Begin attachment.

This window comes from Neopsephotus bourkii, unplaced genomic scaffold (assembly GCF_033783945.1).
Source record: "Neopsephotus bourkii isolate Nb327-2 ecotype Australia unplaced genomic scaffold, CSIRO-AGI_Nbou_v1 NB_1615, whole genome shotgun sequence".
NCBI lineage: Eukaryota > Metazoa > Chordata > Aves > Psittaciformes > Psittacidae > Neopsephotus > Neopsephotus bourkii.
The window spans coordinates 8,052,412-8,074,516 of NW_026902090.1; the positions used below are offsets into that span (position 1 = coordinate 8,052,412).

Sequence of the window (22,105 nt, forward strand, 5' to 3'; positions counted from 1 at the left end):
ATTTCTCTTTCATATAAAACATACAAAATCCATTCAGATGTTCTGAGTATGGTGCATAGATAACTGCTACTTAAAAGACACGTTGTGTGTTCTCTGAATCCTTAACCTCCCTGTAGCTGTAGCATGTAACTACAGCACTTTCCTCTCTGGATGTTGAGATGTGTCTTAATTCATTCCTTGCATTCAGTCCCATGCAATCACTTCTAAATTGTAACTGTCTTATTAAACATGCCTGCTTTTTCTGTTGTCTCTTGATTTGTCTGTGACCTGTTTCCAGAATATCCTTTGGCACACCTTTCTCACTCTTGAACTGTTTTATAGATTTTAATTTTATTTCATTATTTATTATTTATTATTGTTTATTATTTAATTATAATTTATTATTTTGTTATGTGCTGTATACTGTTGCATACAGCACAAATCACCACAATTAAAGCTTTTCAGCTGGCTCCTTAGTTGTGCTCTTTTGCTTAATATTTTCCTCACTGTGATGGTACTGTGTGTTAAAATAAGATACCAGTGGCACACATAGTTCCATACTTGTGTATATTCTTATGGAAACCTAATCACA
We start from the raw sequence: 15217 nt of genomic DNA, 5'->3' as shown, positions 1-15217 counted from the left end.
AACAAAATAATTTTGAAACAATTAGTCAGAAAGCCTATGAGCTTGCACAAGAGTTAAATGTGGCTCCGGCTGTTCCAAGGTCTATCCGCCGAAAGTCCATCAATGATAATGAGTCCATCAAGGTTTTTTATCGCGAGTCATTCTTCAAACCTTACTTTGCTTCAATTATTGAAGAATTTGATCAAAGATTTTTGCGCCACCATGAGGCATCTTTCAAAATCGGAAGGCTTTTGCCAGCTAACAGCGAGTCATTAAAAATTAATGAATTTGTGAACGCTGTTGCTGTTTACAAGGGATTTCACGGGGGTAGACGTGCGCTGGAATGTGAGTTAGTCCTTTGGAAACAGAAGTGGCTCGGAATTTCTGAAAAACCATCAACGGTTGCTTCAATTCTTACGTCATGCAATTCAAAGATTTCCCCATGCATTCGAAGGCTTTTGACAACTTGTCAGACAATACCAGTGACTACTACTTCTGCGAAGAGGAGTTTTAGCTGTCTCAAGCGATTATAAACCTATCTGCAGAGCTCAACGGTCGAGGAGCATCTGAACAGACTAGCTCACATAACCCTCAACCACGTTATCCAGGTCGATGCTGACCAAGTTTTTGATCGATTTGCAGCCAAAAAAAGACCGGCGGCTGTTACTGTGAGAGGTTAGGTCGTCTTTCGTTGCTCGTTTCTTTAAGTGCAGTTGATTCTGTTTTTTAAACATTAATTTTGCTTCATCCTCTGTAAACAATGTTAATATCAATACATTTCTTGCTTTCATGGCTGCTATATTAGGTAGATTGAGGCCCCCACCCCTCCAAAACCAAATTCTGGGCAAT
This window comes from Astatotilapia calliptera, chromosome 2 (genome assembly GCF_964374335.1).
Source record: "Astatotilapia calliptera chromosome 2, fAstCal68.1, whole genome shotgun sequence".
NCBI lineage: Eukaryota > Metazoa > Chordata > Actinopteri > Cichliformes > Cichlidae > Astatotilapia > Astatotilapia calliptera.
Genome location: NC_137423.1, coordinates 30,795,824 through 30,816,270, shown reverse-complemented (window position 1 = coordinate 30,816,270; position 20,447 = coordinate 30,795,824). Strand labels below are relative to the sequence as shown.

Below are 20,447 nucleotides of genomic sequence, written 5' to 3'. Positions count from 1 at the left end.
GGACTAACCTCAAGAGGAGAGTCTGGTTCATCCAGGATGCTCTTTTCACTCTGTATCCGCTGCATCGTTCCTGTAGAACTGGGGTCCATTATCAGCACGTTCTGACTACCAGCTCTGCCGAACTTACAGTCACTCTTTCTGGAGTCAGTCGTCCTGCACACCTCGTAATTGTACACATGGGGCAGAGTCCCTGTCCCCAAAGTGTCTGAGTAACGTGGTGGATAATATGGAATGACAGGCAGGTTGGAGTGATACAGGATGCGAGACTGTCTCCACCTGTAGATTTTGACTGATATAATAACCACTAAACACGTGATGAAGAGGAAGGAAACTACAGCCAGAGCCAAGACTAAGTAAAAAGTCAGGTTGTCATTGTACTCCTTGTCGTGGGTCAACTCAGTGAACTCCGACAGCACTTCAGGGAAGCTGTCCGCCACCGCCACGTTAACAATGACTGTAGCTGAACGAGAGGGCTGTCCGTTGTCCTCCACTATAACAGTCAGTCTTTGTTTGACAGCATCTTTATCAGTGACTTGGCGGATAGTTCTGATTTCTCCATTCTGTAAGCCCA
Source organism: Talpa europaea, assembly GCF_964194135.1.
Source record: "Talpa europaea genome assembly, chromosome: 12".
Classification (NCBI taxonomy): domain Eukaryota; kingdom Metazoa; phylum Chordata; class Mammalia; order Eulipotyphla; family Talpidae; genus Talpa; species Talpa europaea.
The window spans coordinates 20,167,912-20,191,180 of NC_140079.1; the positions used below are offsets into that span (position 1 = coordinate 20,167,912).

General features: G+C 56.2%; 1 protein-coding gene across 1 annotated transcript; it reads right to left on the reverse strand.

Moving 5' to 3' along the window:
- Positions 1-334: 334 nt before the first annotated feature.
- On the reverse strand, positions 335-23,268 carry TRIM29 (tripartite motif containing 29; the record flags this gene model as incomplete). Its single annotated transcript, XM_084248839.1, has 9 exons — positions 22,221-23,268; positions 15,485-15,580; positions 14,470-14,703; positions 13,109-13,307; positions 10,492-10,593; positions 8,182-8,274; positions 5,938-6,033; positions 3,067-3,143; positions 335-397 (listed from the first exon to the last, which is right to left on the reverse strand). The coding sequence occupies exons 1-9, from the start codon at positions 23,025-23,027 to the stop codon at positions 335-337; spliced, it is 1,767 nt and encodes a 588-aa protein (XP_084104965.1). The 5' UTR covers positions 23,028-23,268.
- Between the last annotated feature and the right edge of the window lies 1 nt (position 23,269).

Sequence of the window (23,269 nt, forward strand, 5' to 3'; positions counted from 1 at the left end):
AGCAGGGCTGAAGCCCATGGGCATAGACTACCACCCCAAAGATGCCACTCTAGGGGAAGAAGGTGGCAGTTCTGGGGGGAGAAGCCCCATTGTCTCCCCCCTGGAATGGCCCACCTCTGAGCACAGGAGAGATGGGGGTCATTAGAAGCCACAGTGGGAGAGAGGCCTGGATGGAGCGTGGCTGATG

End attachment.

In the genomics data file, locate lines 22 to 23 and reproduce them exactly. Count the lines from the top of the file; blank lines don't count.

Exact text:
- On the reverse strand, positions 335-23,268 carry TRIM29 (tripartite motif containing 29; the record flags this gene model as incomplete). Its single annotated transcript, XM_084248839.1, has 9 exons — positions 22,221-23,268; positions 15,485-15,580; positions 14,470-14,703; positions 13,109-13,307; positions 10,492-10,593; positions 8,182-8,274; positions 5,938-6,033; positions 3,067-3,143; positions 335-397 (listed from the first exon to the last, which is right to left on the reverse strand). The coding sequence occupies exons 1-9, from the start codon at positions 23,025-23,027 to the stop codon at positions 335-337; spliced, it is 1,767 nt and encodes a 588-aa protein (XP_084104965.1). The 5' UTR covers positions 23,028-23,268.
- Between the last annotated feature and the right edge of the window lies 1 nt (position 23,269).